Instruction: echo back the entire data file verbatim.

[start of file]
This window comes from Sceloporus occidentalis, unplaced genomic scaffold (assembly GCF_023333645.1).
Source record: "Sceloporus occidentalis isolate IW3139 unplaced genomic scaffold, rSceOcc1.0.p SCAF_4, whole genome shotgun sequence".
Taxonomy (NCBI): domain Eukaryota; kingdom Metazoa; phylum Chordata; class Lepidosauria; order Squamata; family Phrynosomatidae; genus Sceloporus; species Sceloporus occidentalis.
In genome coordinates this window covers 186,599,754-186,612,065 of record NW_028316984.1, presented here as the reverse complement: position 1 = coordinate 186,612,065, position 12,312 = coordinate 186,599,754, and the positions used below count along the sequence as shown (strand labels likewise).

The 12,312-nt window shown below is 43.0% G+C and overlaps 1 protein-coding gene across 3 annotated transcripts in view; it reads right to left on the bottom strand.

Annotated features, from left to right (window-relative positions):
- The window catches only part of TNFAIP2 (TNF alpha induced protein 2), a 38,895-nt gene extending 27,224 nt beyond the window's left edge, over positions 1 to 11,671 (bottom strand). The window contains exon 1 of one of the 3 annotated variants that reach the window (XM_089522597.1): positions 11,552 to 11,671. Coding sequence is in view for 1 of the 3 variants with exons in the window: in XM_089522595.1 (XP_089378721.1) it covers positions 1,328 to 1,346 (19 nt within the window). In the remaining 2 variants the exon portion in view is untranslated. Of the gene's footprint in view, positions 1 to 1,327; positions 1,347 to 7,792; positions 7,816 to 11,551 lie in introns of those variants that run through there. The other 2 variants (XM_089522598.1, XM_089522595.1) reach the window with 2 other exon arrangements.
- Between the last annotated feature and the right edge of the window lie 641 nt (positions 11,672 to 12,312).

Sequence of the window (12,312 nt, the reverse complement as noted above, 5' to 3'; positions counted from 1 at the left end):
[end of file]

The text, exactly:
This window comes from Sceloporus occidentalis, unplaced genomic scaffold (assembly GCF_023333645.1).
Source record: "Sceloporus occidentalis isolate IW3139 unplaced genomic scaffold, rSceOcc1.0.p SCAF_4, whole genome shotgun sequence".
Taxonomy (NCBI): domain Eukaryota; kingdom Metazoa; phylum Chordata; class Lepidosauria; order Squamata; family Phrynosomatidae; genus Sceloporus; species Sceloporus occidentalis.
In genome coordinates this window covers 186,599,754-186,612,065 of record NW_028316984.1, presented here as the reverse complement: position 1 = coordinate 186,612,065, position 12,312 = coordinate 186,599,754, and the positions used below count along the sequence as shown (strand labels likewise).

The 12,312-nt window shown below is 43.0% G+C and overlaps 1 protein-coding gene across 3 annotated transcripts in view; it reads right to left on the bottom strand.

Annotated features, from left to right (window-relative positions):
- The window catches only part of TNFAIP2 (TNF alpha induced protein 2), a 38,895-nt gene extending 27,224 nt beyond the window's left edge, over positions 1 to 11,671 (bottom strand). The window contains exon 1 of one of the 3 annotated variants that reach the window (XM_089522597.1): positions 11,552 to 11,671. Coding sequence is in view for 1 of the 3 variants with exons in the window: in XM_089522595.1 (XP_089378721.1) it covers positions 1,328 to 1,346 (19 nt within the window). In the remaining 2 variants the exon portion in view is untranslated. Of the gene's footprint in view, positions 1 to 1,327; positions 1,347 to 7,792; positions 7,816 to 11,551 lie in introns of those variants that run through there. The other 2 variants (XM_089522598.1, XM_089522595.1) reach the window with 2 other exon arrangements.
- Between the last annotated feature and the right edge of the window lie 641 nt (positions 11,672 to 12,312).

Sequence of the window (12,312 nt, the reverse complement as noted above, 5' to 3'; positions counted from 1 at the left end):